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Week 3: Data Loading, Tables

Homework Review

Two Charts

Nice comparisons:

Nice text:

But note: the dual-axis problem is a real one: https://www.perceptualedge.com/articles/visual_business_intelligence/dual-scaled_axes.pdf

Try to avoid using them!

What was hard about this homework?

An In-Class Debugging Problem

Let's look at the error in jquery_error_on_load.html together.

Some Javascript Manipulations on Data

Data Processing on Load (and Scope)

It's quite common to do things to your data right after you load it. Very useful ways to iterate through data include dataset.forEach(function (d,i) {...}) and map: dataset.map(function (d,i) {...}). Have a look at http://learnjsdata.com/iterate_data.html.

Remember that in d3, you need ALL your work on data to occur inside the d3.csv() function call. Otherwise, the data variables will not be visible to your code and you will get errors that things are undefined.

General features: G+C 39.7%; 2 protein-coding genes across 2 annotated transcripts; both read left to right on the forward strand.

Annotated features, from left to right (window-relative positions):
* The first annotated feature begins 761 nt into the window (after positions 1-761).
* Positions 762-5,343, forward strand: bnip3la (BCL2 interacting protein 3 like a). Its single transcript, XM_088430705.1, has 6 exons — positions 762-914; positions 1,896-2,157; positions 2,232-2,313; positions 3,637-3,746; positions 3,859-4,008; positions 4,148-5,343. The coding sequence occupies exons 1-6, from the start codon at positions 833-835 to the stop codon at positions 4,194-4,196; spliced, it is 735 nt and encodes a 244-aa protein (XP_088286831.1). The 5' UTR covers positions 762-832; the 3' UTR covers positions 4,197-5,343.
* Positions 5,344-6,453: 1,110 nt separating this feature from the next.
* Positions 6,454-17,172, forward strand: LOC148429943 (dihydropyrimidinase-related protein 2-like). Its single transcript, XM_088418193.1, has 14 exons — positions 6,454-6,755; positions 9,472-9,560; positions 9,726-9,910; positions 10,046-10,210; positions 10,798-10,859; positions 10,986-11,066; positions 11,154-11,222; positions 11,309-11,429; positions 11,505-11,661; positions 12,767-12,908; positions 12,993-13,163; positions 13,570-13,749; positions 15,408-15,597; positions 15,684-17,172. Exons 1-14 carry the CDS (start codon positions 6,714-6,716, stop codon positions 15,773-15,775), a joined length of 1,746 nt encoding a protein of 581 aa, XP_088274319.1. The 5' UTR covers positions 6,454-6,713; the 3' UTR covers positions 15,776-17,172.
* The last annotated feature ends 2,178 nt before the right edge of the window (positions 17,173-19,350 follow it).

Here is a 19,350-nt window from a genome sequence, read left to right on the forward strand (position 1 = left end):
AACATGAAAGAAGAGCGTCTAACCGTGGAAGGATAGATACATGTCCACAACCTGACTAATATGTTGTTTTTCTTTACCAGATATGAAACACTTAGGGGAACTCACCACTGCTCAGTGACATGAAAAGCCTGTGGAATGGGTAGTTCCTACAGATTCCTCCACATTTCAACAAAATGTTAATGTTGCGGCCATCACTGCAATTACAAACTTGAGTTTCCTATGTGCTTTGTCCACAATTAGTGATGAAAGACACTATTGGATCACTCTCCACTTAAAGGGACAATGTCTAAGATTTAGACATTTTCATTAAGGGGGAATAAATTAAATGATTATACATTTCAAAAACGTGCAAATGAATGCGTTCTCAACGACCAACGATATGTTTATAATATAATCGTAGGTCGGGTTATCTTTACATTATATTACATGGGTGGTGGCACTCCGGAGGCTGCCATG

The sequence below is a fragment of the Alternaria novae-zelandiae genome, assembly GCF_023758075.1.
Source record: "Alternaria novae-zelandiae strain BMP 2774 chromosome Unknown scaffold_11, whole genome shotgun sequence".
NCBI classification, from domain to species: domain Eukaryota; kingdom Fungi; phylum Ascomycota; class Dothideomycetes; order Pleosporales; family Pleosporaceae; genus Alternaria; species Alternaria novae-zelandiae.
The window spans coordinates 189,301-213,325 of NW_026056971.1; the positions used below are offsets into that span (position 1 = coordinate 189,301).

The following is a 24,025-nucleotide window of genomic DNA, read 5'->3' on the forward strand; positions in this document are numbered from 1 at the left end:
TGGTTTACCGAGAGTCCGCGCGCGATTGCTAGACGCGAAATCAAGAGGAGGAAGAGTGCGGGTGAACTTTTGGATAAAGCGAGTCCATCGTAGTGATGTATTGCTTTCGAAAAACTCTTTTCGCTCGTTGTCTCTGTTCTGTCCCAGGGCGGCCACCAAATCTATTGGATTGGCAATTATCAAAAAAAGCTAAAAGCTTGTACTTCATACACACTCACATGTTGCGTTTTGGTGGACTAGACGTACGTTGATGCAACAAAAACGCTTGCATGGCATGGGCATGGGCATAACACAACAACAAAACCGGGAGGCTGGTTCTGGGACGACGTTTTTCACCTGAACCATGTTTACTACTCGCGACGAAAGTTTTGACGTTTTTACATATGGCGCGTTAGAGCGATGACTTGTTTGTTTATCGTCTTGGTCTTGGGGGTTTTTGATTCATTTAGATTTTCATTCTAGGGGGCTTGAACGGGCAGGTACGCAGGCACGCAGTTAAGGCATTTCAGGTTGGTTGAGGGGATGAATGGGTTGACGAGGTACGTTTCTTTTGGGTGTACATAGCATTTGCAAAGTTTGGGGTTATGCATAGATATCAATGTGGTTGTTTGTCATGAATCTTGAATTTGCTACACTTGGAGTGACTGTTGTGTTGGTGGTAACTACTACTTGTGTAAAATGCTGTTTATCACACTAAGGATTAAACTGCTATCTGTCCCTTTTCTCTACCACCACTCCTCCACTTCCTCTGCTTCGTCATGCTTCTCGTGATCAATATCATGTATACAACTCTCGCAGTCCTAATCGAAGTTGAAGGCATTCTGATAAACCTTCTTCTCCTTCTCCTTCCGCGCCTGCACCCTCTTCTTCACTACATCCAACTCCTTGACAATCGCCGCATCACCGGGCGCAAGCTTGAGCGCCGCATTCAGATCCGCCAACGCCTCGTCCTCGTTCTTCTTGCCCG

d3.csv('myfile.csv', function(error, data) {

    if (error) {
        console.log("Error on load:", error);

// in here, data is defined! Unless you had an error on
// load.


Sorting Data Arrays

Useful javascript for sorting, by the way - and the sort order depends on whether you do a-b or b-a. This notation works with sorting an array of objects, which means they have the attribute "difference" on them:

data.sort(function(a,b) {
    return b.difference-a.difference;

The sort function will sort an array in place - meaning, the data array is now sorted for you after you call this function (it persists).